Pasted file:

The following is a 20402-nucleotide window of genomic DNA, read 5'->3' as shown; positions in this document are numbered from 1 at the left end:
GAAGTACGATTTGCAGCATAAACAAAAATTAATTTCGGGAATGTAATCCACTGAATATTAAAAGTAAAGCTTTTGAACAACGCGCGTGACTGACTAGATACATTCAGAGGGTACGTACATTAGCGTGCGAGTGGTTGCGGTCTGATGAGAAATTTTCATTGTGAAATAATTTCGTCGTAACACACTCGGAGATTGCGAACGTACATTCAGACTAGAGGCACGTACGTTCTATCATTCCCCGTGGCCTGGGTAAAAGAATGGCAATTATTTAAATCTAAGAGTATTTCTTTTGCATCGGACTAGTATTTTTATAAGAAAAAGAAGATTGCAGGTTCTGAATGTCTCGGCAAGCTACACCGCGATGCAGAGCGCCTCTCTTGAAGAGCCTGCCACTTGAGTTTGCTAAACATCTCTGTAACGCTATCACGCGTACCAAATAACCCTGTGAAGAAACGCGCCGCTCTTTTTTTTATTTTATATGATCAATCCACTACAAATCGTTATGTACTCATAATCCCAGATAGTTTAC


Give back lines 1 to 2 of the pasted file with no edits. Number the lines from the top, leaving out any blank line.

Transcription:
The following is a 20402-nucleotide window of genomic DNA, read 5'->3' as shown; positions in this document are numbered from 1 at the left end:
GAAGTACGATTTGCAGCATAAACAAAAATTAATTTCGGGAATGTAATCCACTGAATATTAAAAGTAAAGCTTTTGAACAACGCGCGTGACTGACTAGATACATTCAGAGGGTACGTACATTAGCGTGCGAGTGGTTGCGGTCTGATGAGAAATTTTCATTGTGAAATAATTTCGTCGTAACACACTCGGAGATTGCGAACGTACATTCAGACTAGAGGCACGTACGTTCTATCATTCCCCGTGGCCTGGGTAAAAGAATGGCAATTATTTAAATCTAAGAGTATTTCTTTTGCATCGGACTAGTATTTTTATAAGAAAAAGAAGATTGCAGGTTCTGAATGTCTCGGCAAGCTACACCGCGATGCAGAGCGCCTCTCTTGAAGAGCCTGCCACTTGAGTTTGCTAAACATCTCTGTAACGCTATCACGCGTACCAAATAACCCTGTGAAGAAACGCGCCGCTCTTTTTTTTATTTTATATGATCAATCCACTACAAATCGTTATGTACTCATAATCCCAGATAGTTTAC